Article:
Friday, September 29, 2006

When Gods Fall Asleep

Truth, beauty, peace, and justice all have their place in a society that appeals to man’s higher self. When there is a yearning for a legacy of excellence and comfort with one’s position in the world, there is luxury to allow for these loftier goals to prevail over state or individual interests. When it seems that gods are watching and participating in the affairs of men, exhibiting virtue is a way to appease them. Acts need to be seen as consistent with justice and fairness. In calmer times, it is easier for states to be generous and believe that their actions do honor to their ancestors and their lofty rhetoric can be better believed. The sense of comfort allows for careful deliberation of potential future consequences of any action and a feeling that societies can evolve and innovate.

Are these appeals to virtue genuine, or are they a pretense for self-interested power politics? In times of danger does a state merely remove the mask of virtue or does it really make a shift in morality to embrace political realism?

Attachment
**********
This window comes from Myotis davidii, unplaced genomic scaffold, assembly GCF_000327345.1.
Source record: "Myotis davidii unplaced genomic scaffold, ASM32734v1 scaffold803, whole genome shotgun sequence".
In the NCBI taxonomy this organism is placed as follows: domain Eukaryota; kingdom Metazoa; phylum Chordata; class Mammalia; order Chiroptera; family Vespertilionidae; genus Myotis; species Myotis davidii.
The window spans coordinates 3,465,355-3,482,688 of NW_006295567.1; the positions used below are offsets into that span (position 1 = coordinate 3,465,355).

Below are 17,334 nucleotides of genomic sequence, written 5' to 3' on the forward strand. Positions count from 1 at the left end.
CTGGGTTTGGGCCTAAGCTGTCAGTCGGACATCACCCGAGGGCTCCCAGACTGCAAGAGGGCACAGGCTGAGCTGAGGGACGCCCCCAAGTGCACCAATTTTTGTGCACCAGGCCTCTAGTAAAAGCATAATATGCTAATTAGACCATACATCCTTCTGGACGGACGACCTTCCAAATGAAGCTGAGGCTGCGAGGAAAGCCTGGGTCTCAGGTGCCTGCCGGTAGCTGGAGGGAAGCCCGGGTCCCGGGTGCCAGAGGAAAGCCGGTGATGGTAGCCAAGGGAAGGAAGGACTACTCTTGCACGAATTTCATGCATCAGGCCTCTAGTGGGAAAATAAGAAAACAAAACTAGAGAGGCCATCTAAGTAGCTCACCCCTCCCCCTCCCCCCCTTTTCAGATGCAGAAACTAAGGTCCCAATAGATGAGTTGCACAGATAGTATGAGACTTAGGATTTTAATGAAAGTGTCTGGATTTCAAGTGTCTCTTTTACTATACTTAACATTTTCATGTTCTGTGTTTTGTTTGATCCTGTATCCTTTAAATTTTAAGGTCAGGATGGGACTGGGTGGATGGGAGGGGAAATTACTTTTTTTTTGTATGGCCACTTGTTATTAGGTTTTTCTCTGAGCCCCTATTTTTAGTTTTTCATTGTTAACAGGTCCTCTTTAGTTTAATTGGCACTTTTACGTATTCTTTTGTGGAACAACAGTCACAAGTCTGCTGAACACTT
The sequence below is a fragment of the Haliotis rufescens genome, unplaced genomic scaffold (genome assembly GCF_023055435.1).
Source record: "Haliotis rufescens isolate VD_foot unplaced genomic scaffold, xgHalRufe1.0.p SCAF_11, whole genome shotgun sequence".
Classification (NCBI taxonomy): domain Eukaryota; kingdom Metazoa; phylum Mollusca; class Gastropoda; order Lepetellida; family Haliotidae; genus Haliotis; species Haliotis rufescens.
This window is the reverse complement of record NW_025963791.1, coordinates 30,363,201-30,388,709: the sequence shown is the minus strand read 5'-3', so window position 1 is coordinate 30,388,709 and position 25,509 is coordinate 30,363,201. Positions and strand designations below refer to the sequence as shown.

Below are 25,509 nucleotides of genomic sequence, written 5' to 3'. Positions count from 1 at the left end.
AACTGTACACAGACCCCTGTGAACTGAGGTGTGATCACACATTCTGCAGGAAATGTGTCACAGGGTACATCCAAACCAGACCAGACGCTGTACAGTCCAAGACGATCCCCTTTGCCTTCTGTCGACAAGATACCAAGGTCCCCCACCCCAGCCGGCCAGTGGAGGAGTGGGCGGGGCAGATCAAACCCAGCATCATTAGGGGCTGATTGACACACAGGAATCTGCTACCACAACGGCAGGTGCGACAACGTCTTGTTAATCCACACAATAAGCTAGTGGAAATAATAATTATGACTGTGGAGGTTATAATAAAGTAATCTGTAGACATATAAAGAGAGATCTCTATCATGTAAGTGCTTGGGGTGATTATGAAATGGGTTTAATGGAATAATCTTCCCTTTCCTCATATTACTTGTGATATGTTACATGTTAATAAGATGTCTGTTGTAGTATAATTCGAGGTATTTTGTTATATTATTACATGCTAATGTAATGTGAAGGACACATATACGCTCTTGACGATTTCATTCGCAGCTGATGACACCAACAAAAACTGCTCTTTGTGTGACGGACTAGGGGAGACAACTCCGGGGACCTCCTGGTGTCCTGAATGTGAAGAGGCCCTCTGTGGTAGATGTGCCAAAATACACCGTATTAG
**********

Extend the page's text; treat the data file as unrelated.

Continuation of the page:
When The Gods Fall Asleep

Political realism is the awareness that politics (or the art of power) has its own rules separate from morality or legalities. It is when states pursue their own security and prosperity in international relations – whatever their aims, alliances, and moral claims. A political realist has a pessimistic view of human nature and therefore will be open to the need to be able to respond in kind if necessary. These realists see the world as being ruled by “the law of the jungle” where strength and violence are the only lingua franca and only they can prevail. They see the idea of comfort and deliberation as enemies in a world that is hostile and is poised to take advantage of any weakness. This is heightened in times of war and other adversity due to the urgent need for survival in precarious times and shifting Fortuna. Political realists fail to calculate future unintended consequences of their actions and they do not seek wisdom from the past – instead they deal with the immediate present. This type of deliberation is seen as a weakness and a luxury. In their minds, maintaining greatness comes at a price.

In modern times the United States represents this struggle. On one hand, the U.S. claims to be “the beacon of freedom” constantly pursuing the high ideals set by the Declaration of Independence, the Constitution, and the Bill of Rights. On the other hand, in its foreign policy, it deals with the world according to less noble ideals of economic and military supremacy. Currently, the US is in a state of war with the potential of enemies lurking everywhere. Our rights and ideals of tolerance and equality are being re-examined and seen as luxuries in a dangerous world. While they may name the current campaign “enduring freedom” it is clear that they are acting to protect American interests and to maintain its supremacy in the world.